'Reverse the collection
Dim MyNewCol AsNew Collection
Dim obj AsObjectForEach obj In oCol
If MyNewCol.Count > 0Then
MyNewCol.Add Item:=obj, before:=1
EndIfNextSet ColVar = MyNewCol
Set oCol = NothingEndIfEndIfEndSub
Anyone got any pointers as to what i need to change in the sort routine?
Whenever I sort, I find the largest, or the least first and set the value to "x". From there I work up, or down assigning to a temp object, collection or array, and replacing "x" as the largest each time.
x = 0
for each item in collection
if item > x then
x = item
This gets the largest to begin.
while tempcollection.count isnot collection.count
for each item in collection
set x if the item is less than the last in tempcollection and is not less than x
That is a level one sort, but you should be able to expand to code easily enough. Sorry that I lack any time, or I would have done it for you!
You could implement the IComparable interface in your class, and then define the CompareTo function. Put your comparison logic in this CompareTo function. Then all you would need to do is call the Sort method on your collection.
Read this article and maybe you'll be able to work around the problem.
Also, setting the WindowState for a form that doesn't exist yet won't work, which has also been mentioned elsewhere.
"The problem with dotnet smartdevice forms is, that using FormState in the Forms constructor has no effect. As the contructor is called, you cannot alter the formstate, you have to use a schedule to set the formstate to Minimized. Or, better, do not use a form at all."
Ignoring the project type does your IDE have the same layout/windows as Figure 3 here?
If you look at the bottom right-hand corner that's where you'll see it.
Sorry I can't find a better example on msdn site, they've taken dowm a lot of the WinCE VB stuff, but using VS2008 doesn't help either. I don't have VS2008 installed right now, but I'll try and sort something out so that I can see what/where the problem lies.
"It's true that hard work never killed anyone. But I figure, why take the chance." - Ronald Reagan
I have an interesting problem (Interesting to me, anyway ).
I have a form loading, and in the process, an RTB is being loaded with a really super long RTF string. In the process, I get the ContextSwitchDeadlock message box. Now, from what I can gather, it seems to be telling me that system requests have not been able to be carried out for at least 60 seconds while the string is being loaded, and the message is telling me that you can't expect to be able to do anything else while that is going on, AND there may be an evergrowing queue of system tasks that have been put off until the string finishes loading. If this is true, I imagine I am getting the message because this is not a case where DoEvents() would be of any help...As the RTB is being loaded with the string, all of that activity is not code that a DoEvents() line can be inserted into.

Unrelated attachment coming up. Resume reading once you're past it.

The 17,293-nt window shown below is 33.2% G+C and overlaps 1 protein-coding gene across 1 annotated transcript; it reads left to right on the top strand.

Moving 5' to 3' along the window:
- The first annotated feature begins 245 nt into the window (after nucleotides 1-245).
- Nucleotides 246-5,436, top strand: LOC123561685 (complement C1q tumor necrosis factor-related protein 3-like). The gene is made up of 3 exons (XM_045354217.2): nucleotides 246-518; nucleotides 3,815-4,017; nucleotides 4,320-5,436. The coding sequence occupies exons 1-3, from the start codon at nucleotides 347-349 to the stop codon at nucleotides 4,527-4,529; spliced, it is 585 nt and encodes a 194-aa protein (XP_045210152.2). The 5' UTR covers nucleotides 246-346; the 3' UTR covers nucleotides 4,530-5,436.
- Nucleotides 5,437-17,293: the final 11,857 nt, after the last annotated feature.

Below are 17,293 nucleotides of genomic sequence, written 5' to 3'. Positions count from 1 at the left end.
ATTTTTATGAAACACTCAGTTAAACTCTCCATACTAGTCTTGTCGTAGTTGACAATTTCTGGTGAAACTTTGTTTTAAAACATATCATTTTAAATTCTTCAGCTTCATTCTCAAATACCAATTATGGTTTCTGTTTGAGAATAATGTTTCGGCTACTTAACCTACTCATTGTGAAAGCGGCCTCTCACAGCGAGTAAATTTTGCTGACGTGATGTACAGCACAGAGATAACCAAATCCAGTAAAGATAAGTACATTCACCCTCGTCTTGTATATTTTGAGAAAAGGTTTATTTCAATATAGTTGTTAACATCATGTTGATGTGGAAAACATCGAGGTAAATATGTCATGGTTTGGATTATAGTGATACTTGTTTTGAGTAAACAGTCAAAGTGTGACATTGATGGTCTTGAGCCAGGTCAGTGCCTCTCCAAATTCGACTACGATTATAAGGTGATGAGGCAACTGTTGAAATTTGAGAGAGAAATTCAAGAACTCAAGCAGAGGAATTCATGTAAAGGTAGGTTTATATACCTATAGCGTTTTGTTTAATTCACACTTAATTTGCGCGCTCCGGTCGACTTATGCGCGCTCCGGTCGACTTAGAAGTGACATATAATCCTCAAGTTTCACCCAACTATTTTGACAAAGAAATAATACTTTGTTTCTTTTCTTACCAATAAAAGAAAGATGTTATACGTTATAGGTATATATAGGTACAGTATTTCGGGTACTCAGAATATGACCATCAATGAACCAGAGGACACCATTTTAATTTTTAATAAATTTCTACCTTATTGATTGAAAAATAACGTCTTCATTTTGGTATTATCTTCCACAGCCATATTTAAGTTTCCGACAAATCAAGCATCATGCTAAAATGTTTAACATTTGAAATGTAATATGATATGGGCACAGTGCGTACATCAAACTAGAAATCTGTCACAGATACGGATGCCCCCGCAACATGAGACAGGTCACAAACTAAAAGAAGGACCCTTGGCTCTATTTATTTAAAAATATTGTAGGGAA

So I started looking around, and discovered talk about message pumps (message loops), but no great information on them in general. So my question is, is a message pump what I need, and if so, how do I implement such a thing?
Your app already has a message pump. It always runs on the UI thread (startup thread) and it's the little bugger that triggers that message "Not responding" when your code blocks the UI thread and the message pump can't be processed because of it.
The message you're getting is because COM interop happens through the message pump. You app is using a COM-based component (whether you know it or not) and COM message are not being processed because the message pump is prevented from running by your extremely long running operating (the RTF load).
Adding a second message pump isn't going to accompish anything because it also will be blocked.
The good news is that message only appears when running the code under the debugger. Even better, you can disable it in your app.config. See this[^].
THe better solution would be to NOT load such a massive document into the RTB.
I was trying add current date to a textbox in the current control when a user press something like Alt+D. I used an example from this Article: Setting A Global Hot Key I modified the code to something like this:
ProtectedOverridesSub WndProc(ByRef msg As System.Windows.Forms.Message)
'We only care about hotkey messages
'if this is our hotkey and the ActiveControl from the ActiveForm is a textbox, Insert the current date.
IfCShort(msg.WParam) = m_HotkeyID ThenIfTypeOf (Me.ActiveForm.ActiveControl) Is TextBox ThenMe.ActiveForm.ActiveControl.Text = Me.ActiveForm.ActiveControl.Text.Insert(Me.ActiveForm.ActiveControl.Text.Length, DateTime.Now.ToShortDateString)
'move the cursor to end
Dim tb As TextBox
tb = Me.ActiveForm.ActiveControl
EndIfEndIfExitSelectCaseElse'pass it back to main WndProc
All I have to do is to register the hotkey in the main MDI Form. No matter which form I'm at, while typing in the textbox whenever I press hotkey I get the current date.